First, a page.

Via – Facebook, 4 March, 20 Feb. 2012

Occupy protesters prepare for day of ‘solidarity’ across US

Series of events planned to support evicted Zuccotti Park activists by highlighting growing inequality and need for jobs

by Paul Harris in New York

Supporters of the Occupy movement are gearing up for a national day of protest and direct action across America, taking in dozens of events from New York to Chicago to Los Angeles.

Thursday has been declared a day of “solidarity” with the Occupy Wall Street activists in New York after their camp in lower Manhattan’s Zuccotti Park was raided and dismantled by police. But it is also aimed at highlighting several of the movement’s broader aims in terms of income inequality and a desperate need for job creation in America’s floundering economy. …

Read more » guardian.co.uk

U.S. pegs Haqqani as most lethal foe

– Network operates in Afghan shadows

By Rowan Scarborough

The family criminal enterprise known as the Haqqani Network conducts terrorist attacks inside Afghanistan by keeping in constant phone contact with its suicide bombers before and during attacks.

This level of sophistication, coupled with hands-on terrorist operations, is one reason the U.S. now considers Haqqani its most lethal enemy, even more so than al Qaeda and the Taliban.

The network is operating out of a safe haven across the border in the town of Miran Shah, Pakistan, with near impunity and little to fear from NATO troops or Islamabad. ….

Read more » Washington Times

It’s not a Recession, it’s a corporate Robbery – New spirit across the world

– Laurie Penny: Across the world, a new spirit took hold – power was taken back by the people

More than city squares are being occupied. What is being reoccupied is a sense of collective possibility

Something enormous happened on Saturday night. In over a thousand towns and cities around the world, people from all walks of life took to the streets and occupied the squares in an international “day of action” against austerity and corporate greed. In Madrid, I watched 60,000 stamp and cheer in Puerta del Sol as protesters took over a nearby building and dropped a banner reading “Somos El 99%” (“we are the 99 per cent”), a slogan from the Occupy Wall Street movement which has become a mantra for new global resistance.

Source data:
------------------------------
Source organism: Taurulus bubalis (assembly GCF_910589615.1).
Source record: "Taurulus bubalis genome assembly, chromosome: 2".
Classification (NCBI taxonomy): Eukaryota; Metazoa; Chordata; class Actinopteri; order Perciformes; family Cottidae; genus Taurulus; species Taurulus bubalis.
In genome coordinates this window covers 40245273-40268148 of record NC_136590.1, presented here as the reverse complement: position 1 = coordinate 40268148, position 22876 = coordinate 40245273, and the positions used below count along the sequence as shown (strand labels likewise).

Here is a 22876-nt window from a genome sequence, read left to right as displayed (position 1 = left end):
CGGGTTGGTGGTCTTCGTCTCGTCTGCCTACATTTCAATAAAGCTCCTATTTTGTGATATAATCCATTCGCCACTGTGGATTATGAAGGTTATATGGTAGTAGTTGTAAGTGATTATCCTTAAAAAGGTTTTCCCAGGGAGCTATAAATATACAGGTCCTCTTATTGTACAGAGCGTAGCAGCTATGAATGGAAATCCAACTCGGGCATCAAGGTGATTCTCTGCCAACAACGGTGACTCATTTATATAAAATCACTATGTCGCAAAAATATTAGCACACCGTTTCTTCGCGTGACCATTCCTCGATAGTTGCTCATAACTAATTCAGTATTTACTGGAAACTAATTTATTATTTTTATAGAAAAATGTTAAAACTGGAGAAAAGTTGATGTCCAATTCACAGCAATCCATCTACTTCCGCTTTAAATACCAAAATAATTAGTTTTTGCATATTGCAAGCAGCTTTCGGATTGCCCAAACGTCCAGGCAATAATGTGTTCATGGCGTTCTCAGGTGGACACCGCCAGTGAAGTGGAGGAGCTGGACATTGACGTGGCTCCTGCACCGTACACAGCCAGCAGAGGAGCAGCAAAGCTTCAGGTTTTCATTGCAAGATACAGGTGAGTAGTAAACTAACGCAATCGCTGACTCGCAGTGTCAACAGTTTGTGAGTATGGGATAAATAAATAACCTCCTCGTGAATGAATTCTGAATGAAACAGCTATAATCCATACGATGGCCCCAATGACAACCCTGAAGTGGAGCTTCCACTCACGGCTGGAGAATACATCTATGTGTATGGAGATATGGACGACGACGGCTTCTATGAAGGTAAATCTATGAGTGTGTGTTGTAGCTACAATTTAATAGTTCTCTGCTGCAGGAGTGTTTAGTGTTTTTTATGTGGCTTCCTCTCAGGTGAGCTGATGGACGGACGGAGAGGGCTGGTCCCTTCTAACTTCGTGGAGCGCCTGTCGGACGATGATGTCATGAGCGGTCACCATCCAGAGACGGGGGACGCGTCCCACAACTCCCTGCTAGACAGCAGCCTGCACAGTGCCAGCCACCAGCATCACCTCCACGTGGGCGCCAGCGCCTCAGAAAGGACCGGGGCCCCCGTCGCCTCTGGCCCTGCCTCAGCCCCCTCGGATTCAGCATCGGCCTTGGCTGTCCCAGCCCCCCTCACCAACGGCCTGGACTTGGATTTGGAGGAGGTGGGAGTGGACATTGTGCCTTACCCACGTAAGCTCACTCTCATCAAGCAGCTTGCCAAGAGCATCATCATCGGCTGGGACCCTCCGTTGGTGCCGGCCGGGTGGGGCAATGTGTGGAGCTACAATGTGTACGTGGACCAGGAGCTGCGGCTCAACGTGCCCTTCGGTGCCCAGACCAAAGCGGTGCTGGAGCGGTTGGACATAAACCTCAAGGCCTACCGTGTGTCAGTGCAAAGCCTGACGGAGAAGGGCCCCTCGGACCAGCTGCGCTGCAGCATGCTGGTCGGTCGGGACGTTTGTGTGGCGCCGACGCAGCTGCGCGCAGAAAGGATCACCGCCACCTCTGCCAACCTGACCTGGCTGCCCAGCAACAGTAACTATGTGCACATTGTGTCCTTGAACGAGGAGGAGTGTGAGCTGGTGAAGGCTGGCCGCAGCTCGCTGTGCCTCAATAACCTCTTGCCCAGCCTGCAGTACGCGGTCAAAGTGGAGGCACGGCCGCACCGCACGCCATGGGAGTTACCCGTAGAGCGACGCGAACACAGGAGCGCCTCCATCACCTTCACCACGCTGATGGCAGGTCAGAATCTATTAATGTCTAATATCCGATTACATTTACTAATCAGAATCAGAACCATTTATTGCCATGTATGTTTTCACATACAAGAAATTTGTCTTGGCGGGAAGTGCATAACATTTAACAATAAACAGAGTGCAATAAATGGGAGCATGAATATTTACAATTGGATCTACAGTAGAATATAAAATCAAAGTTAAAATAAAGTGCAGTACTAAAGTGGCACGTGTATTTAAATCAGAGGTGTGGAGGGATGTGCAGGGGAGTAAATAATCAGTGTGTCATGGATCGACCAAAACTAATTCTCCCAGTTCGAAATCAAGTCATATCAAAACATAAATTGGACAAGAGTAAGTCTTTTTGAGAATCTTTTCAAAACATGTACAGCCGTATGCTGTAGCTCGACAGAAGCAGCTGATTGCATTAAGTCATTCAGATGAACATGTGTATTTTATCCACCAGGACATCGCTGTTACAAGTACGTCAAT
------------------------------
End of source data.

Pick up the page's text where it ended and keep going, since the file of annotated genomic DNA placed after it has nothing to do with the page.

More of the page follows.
As thousands streamed into the main square of the Spanish capital, a projector was showing hundreds facing down police to camp outside the London Stock Exchange. Protest, like profit, has become globalised.

The fact that politicians and pundits are asking what all these people want can be considered a victory for the “occupy everywhere” movement. It’s not a question many in public life have seemed much concerned with in the past decade.

What commentators fail to understand is that occupation is itself a demand. It’s a new, practical politics for those disillusioned with representative democracy, which demonstrators claim is a private club run by the rich, for the rich.

The recolonisation of public space, the forming of alternative communities based on direct democracy where people can meet and realise a common struggle, is an act of defiance with its own solution to the alienation and frustrations of life under capitalism. Those who attend occupations with individual grievances stay because they want to belong to a community built on mutual aid and shared values.

As political ambitions go, “occupy everywhere” is hardly modest. It is fitting that the most notable showdown of Saturday night took place in New York’s Times Square, where thousands of peaceful protesters clashed with mounted police under the glow of giant electric billboards in this temple to corporate power.

What is being occupied is far more than a few public squares for a few weeks. What’s being reoccupied is the collective political imagination, and a sense of collective possibility – beyond nationalism, beyond left and right – as millions of people lose faith in mainstream politics.